#TBT: ‘Animal’ cars at the Indianapolis 500

Published On November 13, 2014 » 3087 Views» By John Schwarb » #TBT, Blogs, IMS, IMS History, Indy 500

Last month on the blog, Cassie Conklin gave us a peek inside the Indianapolis Motor Speedway “Zoo.” Seriously, we’ve seen horses, dogs, cats and ducks over the years here.

And that got us thinking about other racing animals, if you will.

The discussion has to start at the first Indianapolis 500 Mile Race, which was of course won by Ray Harroun’s Marmon Wasp, so named for its yellow color and long, pointed end.

Yellow and a long, pointed end made the Marmon a "Wasp." (Pictured with Parnelli Jones driving during IMS' Centennial Era.)

Yellow and a long, pointed end made the Marmon a “Wasp.” (Pictured with Parnelli Jones driving during IMS’ Centennial Era.)

Other cars over the years have had animal names including Kingfish (named for owner Grant King), Longhorn, Mongoose and Eagle – like the 1974 Dan Gurney Racing “Olsonite Eagle,” featuring a cool eagle paint job on the sidepods. Bobby Unser, whose helmet had an eagle too, drove it to a runner-up finish.

Bobby Unser's 1974 Olsonite Eagle looked fast with its eagle striping.

Bobby Unser’s 1974 Olsonite Eagle looked fast with its eagle striping.

Arguably the most famous animal-named car of the last half-century at Indianapolis is A.J. Foyt’s Coyote, with which Super Tex collected his final two “500” wins in 1967 and 1977. The coyote was a nod to Foyt’s home state, Texas, and later incorporated into his company’s logo.

A.J. Foyt won his last two Indianapolis 500s in the "Coyote," pictured here in 1977.

A.J. Foyt won his last two Indianapolis 500s in the “Coyote,” pictured here in 1977.

And then there were cars with animal sponsors, like the unique 1973 entry driven by Mel Kenyon. He finished fourth in a car sponsored by the NFL’s Atlanta Falcons, a match we’ll likely never see again. In 2007, owner Paul Diatlovich of PDM Racing tried to put “Go Colts” on his Jimmy Kite-driven car but an NFL spokesman said the league prohibited cross-promotion with other sports. (Kite failed to qualify for the race.)

The NFL's Atlanta Falcons sponsored this 1973 entry. Are those Falcons coaches behind it or pit crew members?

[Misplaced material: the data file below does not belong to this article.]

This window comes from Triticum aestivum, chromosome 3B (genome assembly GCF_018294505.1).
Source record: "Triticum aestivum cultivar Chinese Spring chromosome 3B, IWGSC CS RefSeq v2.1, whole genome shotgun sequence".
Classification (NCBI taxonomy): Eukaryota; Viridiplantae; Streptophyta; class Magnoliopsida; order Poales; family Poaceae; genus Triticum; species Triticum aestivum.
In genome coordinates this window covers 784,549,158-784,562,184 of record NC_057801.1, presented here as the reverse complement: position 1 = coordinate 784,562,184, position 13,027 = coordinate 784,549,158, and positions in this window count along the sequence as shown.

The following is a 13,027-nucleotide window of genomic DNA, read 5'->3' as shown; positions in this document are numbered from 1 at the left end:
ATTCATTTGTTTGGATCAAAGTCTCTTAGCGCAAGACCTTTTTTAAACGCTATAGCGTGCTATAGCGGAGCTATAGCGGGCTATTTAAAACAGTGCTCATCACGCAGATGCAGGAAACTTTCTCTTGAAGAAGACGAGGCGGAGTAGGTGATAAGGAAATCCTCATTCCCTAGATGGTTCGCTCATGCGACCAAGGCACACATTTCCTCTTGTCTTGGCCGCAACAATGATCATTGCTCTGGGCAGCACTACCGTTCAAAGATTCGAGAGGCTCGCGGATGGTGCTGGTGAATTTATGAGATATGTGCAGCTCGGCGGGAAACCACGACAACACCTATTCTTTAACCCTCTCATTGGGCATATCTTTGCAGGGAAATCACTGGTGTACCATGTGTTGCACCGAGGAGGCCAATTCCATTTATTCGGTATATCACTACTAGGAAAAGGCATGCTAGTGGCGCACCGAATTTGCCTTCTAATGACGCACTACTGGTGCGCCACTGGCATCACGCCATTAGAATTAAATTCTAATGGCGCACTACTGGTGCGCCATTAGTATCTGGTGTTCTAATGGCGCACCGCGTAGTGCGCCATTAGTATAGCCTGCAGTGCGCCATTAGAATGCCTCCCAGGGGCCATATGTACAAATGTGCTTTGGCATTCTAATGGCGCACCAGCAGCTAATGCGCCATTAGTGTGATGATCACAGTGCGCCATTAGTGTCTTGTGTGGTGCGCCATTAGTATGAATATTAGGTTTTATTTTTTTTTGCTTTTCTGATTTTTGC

The NFL’s Atlanta Falcons sponsored this 1973 entry. Are those Falcons coaches behind it or pit crew members?

Nearly 40 years earlier, Wilbur Shaw ran the “Lion Head Special,” named for a brand of oil. Alas, the three-time champion turned in his worst “500” result in the animal-adorned car, finishing 28th in 1934.

Wilbur Shaw's 1934 "Lion Head Special" didn't quite roar -- it bowed out after 15 laps.

Wilbur Shaw’s 1934 “Lion Head Special” didn’t quite roar — it bowed out after 15 laps.

There were a few drivers with animal nicknames too, most notably Travis “Spider” Webb, a member of the National Sprint Car Hall of Fame who made six “500” starts between 1948 and 1954. Leslie “Bugs” Allen was another, a one-time starter who began and finished ninth in 1930.

We could go on – Panther Racing, Luczo Dragon Racing, Bob Harkey’s 1974 eighth-place car sponsored by the City of Peru Circus – but that’s more animal talk for another blog.

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About The Author

John Schwarb

I joined the Indianapolis Motor Speedway communications team in July 2014 and love sharing stories from the World Capital of Racing, particularly its rich history. Most of my professional career has been in racing or golf, so if I'm not in the IMS media center, the office at 16th and Georgetown or milling around Gasoline Alley, maybe I'll be standing over a birdie putt at Brickyard Crossing. Follow us at @IMS or drop me a line at @JohnSchwarb and come back to the blog often for more stories.
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